“We are shocked and profoundly disappointed by the Corps’ decision to reverse itself and support big development over science and meaningful tribal consultation. The swamp is too important to have its fate decided without federal oversight and Defenders of Wildlife is exploring additional legal actions in the fight to protect these wetlands that play an integral role in the health of the Okefenokee.”

Christian Hunt, Southeast Program Representative
Savannah, Ga.

In response to the announcement by the Army Corps of Engineers that they settled a lawsuit filed by the mining company, Twin Pines Minerals, Christian Hunt, Southeast Program Representative at Defenders of Wildlife issued the following statement:  

“We are shocked and profoundly disappointed by the Corps’ decision to reverse itself and support big development over science and meaningful tribal consultation. The swamp is too important to have its fate decided without federal oversight and Defenders of Wildlife is exploring additional legal actions in the fight to protect these wetlands that play an integral role in the health of the Okefenokee.” 

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Ibis along canal run Okefenokee
Steve Brooks

Background:  

  • The Okefenokee Swamp is a vital natural resource in Georgia and the Southeastern U.S. At roughly half a million acres, the Okefenokee is one of the largest intact freshwater ecosystems in the world and home to various threatened and endangered species. The Okefenokee National Wildlife Refuge is under active consideration to be nominated as a UNESCO World Heritage Site nomination.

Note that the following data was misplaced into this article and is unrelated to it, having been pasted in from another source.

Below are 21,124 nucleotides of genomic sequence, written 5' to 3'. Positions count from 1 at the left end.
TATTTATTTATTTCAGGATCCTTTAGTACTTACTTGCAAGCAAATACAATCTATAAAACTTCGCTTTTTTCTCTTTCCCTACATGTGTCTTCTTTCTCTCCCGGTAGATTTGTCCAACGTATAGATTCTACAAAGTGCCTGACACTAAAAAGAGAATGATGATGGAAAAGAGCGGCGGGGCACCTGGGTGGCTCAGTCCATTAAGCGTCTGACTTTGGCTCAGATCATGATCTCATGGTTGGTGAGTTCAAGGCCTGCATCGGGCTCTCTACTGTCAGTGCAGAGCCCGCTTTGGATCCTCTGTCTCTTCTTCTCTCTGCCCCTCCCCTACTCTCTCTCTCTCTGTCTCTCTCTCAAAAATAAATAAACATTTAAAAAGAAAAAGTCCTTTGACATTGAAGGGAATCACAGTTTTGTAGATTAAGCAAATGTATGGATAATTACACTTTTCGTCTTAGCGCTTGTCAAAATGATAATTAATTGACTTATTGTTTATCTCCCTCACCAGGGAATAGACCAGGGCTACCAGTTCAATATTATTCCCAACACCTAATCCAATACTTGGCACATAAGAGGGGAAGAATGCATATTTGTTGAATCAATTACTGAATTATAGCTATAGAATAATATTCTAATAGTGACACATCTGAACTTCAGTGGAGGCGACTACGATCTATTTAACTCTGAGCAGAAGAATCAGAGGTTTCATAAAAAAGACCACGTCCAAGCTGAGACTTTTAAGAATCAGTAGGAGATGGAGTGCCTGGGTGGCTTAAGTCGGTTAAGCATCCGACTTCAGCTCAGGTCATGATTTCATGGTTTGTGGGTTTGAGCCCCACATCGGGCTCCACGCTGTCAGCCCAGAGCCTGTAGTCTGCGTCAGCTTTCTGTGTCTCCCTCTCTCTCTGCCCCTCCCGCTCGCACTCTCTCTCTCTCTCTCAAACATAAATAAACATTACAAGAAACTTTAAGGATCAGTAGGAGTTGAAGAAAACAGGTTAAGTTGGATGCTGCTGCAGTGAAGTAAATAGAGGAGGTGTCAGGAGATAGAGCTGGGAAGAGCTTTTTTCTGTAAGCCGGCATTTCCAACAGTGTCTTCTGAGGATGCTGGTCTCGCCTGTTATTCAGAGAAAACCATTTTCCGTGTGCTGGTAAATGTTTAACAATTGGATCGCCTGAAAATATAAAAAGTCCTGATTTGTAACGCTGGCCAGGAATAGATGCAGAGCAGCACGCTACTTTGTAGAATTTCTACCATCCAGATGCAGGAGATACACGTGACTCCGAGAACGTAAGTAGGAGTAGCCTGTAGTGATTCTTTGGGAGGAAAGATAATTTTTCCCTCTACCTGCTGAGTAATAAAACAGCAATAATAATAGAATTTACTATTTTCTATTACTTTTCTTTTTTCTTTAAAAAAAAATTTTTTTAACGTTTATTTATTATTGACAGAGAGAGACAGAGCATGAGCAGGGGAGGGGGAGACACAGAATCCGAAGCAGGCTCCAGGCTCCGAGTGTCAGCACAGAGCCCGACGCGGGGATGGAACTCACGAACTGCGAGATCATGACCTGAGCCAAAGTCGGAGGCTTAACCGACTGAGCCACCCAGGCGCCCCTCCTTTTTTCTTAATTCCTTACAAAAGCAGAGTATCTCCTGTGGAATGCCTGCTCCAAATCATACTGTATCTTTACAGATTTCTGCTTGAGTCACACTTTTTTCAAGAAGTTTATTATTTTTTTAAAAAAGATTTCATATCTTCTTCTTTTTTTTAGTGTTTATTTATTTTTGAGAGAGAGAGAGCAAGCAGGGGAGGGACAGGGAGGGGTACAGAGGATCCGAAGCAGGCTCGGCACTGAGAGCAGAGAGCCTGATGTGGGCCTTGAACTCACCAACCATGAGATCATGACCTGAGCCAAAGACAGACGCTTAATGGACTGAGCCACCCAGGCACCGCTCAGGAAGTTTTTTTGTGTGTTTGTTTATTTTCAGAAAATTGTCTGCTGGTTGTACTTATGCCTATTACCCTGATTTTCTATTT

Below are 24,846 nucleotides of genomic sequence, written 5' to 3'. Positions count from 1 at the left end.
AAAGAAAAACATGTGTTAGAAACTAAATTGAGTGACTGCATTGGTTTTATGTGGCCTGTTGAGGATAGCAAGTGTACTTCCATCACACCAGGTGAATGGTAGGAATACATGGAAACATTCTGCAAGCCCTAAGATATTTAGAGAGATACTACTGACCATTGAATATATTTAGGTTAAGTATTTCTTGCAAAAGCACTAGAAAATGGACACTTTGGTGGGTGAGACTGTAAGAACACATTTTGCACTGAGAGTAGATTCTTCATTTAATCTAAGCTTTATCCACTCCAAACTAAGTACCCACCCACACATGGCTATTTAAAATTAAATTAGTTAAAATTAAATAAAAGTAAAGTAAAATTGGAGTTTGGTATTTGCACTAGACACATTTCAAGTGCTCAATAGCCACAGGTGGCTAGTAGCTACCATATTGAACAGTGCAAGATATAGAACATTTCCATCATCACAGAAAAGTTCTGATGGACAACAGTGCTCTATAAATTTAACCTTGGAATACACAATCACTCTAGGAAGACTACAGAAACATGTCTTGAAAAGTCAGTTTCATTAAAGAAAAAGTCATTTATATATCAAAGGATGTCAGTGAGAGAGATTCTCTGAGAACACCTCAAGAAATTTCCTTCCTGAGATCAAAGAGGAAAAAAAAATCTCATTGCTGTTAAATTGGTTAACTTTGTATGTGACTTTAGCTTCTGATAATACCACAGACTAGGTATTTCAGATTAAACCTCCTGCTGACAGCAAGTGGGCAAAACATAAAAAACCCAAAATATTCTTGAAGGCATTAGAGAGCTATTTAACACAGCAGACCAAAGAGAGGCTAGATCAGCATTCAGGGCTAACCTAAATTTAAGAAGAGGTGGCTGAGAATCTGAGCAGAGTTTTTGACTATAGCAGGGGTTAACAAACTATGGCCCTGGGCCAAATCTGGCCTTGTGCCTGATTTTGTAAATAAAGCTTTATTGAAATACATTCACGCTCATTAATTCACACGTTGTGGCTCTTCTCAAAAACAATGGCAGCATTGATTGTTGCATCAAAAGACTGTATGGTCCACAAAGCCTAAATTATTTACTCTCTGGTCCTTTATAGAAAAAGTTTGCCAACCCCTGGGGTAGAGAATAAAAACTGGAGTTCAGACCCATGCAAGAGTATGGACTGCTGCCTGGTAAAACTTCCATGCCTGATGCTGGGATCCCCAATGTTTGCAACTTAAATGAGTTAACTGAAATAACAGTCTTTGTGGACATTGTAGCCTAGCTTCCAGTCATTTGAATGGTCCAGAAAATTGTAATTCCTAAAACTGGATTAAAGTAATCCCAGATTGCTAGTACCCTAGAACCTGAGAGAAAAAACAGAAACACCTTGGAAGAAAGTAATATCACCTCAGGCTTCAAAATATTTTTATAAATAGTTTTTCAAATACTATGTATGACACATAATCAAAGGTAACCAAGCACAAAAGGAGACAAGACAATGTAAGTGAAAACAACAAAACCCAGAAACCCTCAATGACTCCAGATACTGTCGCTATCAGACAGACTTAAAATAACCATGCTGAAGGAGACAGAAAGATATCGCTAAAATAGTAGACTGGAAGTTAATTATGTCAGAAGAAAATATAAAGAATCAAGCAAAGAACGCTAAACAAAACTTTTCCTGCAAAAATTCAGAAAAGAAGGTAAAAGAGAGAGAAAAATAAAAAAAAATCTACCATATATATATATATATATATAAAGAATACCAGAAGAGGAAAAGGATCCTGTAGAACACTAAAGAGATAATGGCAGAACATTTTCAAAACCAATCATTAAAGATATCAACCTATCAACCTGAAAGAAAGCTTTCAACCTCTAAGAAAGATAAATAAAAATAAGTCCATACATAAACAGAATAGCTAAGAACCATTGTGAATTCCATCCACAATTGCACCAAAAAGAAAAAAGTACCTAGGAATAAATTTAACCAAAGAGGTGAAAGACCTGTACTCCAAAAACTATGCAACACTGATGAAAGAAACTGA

• On June 3, the Army Corps of Engineers announced that it vacated the jurisdictional determination for a mining project threatening the Okefenokee Swamp in southern Georgia.  
  • On August 22, the Corps reversed its decision based on the conclusion that it had not fully consulted with or considered the wetland’s cultural and historical significance to the Muscogee (Creek) Nation. 
  • The June announcement dealt a major blow to Twin Pines Minerals, an Alabama-based mining company that sought approval for a nearly 8,000-acre titanium dioxide strip mine along Trail Ridge, a natural barrier that contains the Okefenokee Swamp. The proposed the strip mine would have required the company to restart the federal approval process.  
  • This strip mine would destroy the unique soil profile and the pumping of groundwater from the swamp’s edge could fatally undermine the Okefenokee’s ability to sustain itself.   
  • The proposal provoked a significant outcry. In 2021, a bipartisan group of Georgia and former federal officials signed an open letter criticizing the project in the Atlanta Journal-Constitution. Earlier this year, Georgia state legislators introduced House Bill 1289, which would ban future mining along the Trail Ridge. In all, over 100,000 people have signed comments at the state and federal level urging the government to save the Okefenokee.  

For over 75 years, Defenders of Wildlife has remained dedicated to protecting all native animals and plants in their natural communities. With a nationwide network of nearly 2.1 million members and activists, Defenders of Wildlife is a leading advocate for innovative solutions to safeguard our wildlife for generations to come. To learn more, please visit https://defenders.org/newsroom or follow us on X @Defenders.

  

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